Understanding and interpreting dog body language can be challenging, but does get much easier with practice.  It can be difficult because some very similar looking body language signs can mean very different things. Often, it can help to take the entire picture and the situational context into account when trying to decide what a dog is “telling” you.

These two dogs are the same breed, which makes it easier to compare and contrast their body language, particularly when you can see them at the same time.

The overall impression we get from each of these two dogs is completely different. The yellow dog appears to be relaxed, comfortable and easy going. The brown dog appears to be nervous, avoidant and apprehensive.

Eyes

This simple close-up shot of these dogs’ eyes speaks volumes.

The yellow dog’s eyes are an almond shape. This is a soft, squinty eye. They looks alert, curious, and relaxed. The brown dog’s eyes are wide open and round, like a human’s eye watching a horror movie. Because his eyes are wide open and because he is turning his nose away from the person approaching, the brown dog has whale eye. You can also see that the brown dog has dilated pupils (indicating activation of the sympathetic nervous system/fight or flight) even though the lighting in the room is good. 

If you look carefully you can see how the brown dog’s ears are ‘pinched’ and folded tight, pressed against his head. If you look even closer you can see that the brown dog has dandruff shedding – another possible sign of stress.

Interpret your dog's body language relative to their personal baseline. This dog breed has big round eyes to start with, so you have to look for a change. Rounder eyes, I guess?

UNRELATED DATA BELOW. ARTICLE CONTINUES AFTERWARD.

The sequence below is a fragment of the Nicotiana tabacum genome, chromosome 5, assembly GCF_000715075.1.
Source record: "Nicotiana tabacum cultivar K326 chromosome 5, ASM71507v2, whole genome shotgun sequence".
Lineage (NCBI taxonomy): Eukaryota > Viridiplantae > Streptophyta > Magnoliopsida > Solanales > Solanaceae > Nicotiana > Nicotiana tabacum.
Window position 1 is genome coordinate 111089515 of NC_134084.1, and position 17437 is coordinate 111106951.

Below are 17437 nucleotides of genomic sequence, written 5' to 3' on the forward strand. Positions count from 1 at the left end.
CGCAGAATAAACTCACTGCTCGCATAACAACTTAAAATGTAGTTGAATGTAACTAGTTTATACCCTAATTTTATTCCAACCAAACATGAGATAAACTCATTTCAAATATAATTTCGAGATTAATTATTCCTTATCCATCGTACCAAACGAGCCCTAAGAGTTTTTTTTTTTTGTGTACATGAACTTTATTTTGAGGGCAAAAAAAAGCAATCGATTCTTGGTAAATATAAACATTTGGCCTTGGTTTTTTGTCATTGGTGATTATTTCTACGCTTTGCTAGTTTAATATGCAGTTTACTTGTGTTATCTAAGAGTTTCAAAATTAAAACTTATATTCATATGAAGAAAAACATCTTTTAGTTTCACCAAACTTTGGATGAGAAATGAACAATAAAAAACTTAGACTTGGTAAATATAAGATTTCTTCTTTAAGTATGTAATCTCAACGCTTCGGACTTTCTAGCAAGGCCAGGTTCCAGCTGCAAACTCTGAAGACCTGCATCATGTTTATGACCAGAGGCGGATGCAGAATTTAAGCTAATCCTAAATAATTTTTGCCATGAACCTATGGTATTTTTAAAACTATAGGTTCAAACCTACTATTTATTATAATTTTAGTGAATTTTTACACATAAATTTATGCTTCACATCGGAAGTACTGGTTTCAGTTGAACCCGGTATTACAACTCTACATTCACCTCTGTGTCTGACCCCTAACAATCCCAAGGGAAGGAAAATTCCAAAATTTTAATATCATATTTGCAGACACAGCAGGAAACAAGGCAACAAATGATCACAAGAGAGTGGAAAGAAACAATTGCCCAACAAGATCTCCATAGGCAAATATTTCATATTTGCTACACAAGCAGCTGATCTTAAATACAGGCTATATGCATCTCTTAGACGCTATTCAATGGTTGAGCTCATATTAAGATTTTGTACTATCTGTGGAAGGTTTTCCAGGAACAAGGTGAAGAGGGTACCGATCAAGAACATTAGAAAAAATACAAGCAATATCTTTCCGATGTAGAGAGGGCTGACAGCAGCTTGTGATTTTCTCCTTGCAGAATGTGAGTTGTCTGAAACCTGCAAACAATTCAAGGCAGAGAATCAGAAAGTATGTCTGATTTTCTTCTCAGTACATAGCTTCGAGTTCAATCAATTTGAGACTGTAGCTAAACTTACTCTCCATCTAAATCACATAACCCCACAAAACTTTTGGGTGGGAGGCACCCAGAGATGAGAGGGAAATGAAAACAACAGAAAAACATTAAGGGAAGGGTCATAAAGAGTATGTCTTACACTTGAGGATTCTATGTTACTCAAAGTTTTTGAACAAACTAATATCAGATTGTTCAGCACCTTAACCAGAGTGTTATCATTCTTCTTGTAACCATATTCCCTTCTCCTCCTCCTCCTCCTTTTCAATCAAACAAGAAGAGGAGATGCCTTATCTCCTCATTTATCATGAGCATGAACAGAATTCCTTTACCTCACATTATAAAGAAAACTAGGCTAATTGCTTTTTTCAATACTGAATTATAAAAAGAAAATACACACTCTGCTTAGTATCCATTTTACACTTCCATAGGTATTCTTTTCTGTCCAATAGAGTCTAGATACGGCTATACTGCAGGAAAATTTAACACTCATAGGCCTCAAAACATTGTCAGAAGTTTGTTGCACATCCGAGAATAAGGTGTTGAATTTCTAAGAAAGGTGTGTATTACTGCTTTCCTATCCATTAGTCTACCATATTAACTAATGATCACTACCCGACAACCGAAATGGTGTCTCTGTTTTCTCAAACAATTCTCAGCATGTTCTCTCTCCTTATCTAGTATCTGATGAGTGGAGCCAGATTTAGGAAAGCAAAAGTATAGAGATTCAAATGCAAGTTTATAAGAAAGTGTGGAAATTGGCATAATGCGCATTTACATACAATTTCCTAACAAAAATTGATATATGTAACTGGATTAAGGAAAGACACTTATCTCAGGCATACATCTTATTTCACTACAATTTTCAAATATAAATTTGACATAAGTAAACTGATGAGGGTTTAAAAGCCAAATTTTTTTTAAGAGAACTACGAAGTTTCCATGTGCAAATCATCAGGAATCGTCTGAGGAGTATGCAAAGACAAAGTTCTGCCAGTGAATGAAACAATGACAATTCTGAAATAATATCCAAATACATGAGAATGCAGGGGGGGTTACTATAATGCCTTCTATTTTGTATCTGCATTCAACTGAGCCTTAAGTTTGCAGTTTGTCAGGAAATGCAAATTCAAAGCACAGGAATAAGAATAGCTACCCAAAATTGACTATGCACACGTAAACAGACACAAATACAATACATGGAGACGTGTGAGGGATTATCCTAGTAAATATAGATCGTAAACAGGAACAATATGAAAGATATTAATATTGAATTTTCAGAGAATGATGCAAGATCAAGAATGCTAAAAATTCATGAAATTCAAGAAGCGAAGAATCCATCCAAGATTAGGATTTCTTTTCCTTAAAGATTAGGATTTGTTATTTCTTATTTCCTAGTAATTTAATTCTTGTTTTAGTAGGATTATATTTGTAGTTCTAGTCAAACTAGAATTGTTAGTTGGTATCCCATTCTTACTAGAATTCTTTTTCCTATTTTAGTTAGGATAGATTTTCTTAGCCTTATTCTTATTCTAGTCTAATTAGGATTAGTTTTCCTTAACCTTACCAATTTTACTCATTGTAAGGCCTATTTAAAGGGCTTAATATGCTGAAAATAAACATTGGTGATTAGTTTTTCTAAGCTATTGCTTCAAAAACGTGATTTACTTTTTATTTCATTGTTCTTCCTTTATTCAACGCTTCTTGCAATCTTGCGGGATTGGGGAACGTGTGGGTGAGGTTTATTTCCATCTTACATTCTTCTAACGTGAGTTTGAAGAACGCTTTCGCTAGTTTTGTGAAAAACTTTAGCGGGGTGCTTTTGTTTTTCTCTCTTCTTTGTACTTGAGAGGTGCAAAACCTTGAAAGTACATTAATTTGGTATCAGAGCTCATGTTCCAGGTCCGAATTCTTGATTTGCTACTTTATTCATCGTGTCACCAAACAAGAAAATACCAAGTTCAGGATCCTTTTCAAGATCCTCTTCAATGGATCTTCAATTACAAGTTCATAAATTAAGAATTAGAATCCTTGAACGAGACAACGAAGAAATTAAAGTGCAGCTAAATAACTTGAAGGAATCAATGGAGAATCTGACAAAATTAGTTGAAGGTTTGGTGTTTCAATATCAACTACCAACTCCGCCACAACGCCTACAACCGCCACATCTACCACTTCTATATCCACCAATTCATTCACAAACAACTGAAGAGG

Of course, sometimes dandruff is just dandruff, and you may see the whites of your dogs eyes in many other circumstances. For example, one of our trainers has a lazy dog who doesn’t even lift his head up when she enters the room. However, his eyes follow her everywhere, like a creepy painting, showing the whites as they move. Other dogs may get crazy-eye while bouncing around playing. Take the context and the rest of the dog into consideration when trying to interpret dog body language.

Ears go back for many reasons. The general message of “ears back” is “I’m no threat”. A dog feeling friendly might put his ears back as if to say “I’m no threat, I just want to play. Let’s be friends.” His body will be loose and wiggly. A dog feeling nervous might put his ears back as if to say “I’m no threat, you have no reason to hurt me. Just leave me alone.” The ears may look pressed back and stiff. The nervous dog will not be loose, relaxed, or wiggly.

Similarly, mouths close and open for many reasons. A dog who is focused on a toy, or concentrating hard, may close his mouth. A stressed dog may have a wide open mouth, but the mouth will not look relaxed, he may be panting, and his lips may be drawn back unnaturally far and tight.

Even tail wagging can be deceptive. The brown dog appears to be wagging his tail. This does not mean that he is “happy”.

The most useful information comes from recognizing how the dog's body language changes when something in the environment changes.

For example,

  • When I approach my dog at his food bowl, he stops eating, his ears pin back, he holds his head completely still over the bowl
  • When I pick up my dog's foot to trim his nails, he leans away and turns his head. I can then see the whites of his eyes. His mouth is closed tight
  • When I approach my dog when he is chewing a bone, he lifts his head to look at me. His eyes are squinty, and his tongue is hanging out. He sometimes leaves the chew to come see me, sometimes he brings the chew with him
Knowing the context of the body language, and taking several different body parts into consideration, gives a clearer picture of how the dog is feeling. Can you guess how the dogs above are feeling just based on the written description of their body language?